July 12th, 2024

Library volunteer and new outdoor space receive Blackfoot names


By Herald on July 4, 2024.

Elder Charlie Fox presents Caryl Nelson, volunteer treasurer for Friends of the Library, with the Blackfoot name Siipistaapotaakii (Owl in Flight Woman) on Wednesday during the library's summer celebration event. Herald photo by Alexandra Noad

Alexandra Noad – LETHBRIDGE HERALD – Local Journalism Initiative Reporter

The Lethbridge Public Library kicked off summer with a party and a Blackfoot naming of their new outdoor space on Wednesday.

In Blackfoot culture people are given names by the Elders as an honour and to represent who they are as people. Buildings and non-living things can receive a Blackfoot name, but only through people receiving a name as well.

Caryl Nelson, volunteer treasurer for Friend’s of the Library, received the Blackfoot name Sipistaapotaakii (Owl in Flight Woman.) The Owl represents wisdom and the flight is the fact we are all striving for new heights.

Nelson had never been to a naming ceremony, but was amazed how much thought was put into the ceremony.

“There was so much thought put into each part of the process of receiving it, from their spiritual depths. It’s very, enlightening to see how much effort and time was put into their thoughts here,” said Nelson.

The outdoor learning space has a variety of activity items which were paid for by Friends of the Library.

The name given to the outdoor space is Sipistaakomotaan (Owl Sanctuary.) Michelle Dyke, Senior manager of Public services for the library, says it is a space for families to enjoy nature in their own backyard.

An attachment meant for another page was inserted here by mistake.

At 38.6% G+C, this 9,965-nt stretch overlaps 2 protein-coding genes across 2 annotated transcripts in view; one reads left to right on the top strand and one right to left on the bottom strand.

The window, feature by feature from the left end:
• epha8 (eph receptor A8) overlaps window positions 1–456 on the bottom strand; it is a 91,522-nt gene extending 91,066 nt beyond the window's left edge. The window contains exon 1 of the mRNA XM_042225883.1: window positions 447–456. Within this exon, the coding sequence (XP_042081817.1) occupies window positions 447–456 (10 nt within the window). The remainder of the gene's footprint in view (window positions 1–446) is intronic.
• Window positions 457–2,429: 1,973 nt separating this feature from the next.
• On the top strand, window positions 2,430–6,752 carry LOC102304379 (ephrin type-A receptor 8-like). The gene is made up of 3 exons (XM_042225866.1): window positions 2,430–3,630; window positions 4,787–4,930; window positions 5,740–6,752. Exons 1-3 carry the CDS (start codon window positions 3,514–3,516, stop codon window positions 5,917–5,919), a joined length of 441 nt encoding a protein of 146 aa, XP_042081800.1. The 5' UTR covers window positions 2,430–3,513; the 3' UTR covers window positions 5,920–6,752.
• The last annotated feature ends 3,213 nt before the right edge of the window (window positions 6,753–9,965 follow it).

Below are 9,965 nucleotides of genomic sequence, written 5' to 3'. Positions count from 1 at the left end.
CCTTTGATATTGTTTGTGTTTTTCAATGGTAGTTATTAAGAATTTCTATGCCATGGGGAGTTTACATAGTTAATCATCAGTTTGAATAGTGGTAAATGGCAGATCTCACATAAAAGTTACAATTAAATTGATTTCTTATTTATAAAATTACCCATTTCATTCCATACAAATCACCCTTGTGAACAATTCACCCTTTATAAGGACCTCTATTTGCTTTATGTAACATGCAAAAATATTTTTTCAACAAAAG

“We thought this is a beautiful space that families could enjoy. People can just come to while the library is open. Come in, sit down, read, look at the indigenous plants we have growing here and just enjoy your community,” said Dyke.

The space is home to plants which are significant in Indigenous culture. There is a rare tobacco plant which provides gifts to Elders as a thank you for providing ceremonies. Sweet-grass and sage are used in smudging ceremonies. Mint can also be found in the garden which is used medicinally in Blackfoot culture.

Natasha Fox, facilitator of Indigenous Services, says these plants are beneficial to everyone in the community to help learn about Indigenous culture.

“Anyone can participate in smudging. It’s used for praying purposes and also for cleansing as well. So we like to share our culture with others and it brings a really important aspect to us as Indigenous people to be able to have access to those plant medicines and utilize them on a daily basis if need be,” said Fox.

The library will have smudge kits which can be checked out and used in the outdoor space.

The outdoor space will also be utilized in the library’s summer programs.

“Now that we have an outdoor space, they can look at things from a nature angle. We can do little experiments out here so they can do sciences and and just free play because not everything needs to be programed,” said Dyke.

More information about the library’s programs can be found at http://www.lethlib.ca

Nelson says she loves the new space and is excited to see children enjoy it.

“This is perfect. This this space was underutilized for years and now is coming alive with a new generation. And I just I just think it’s just precious.”

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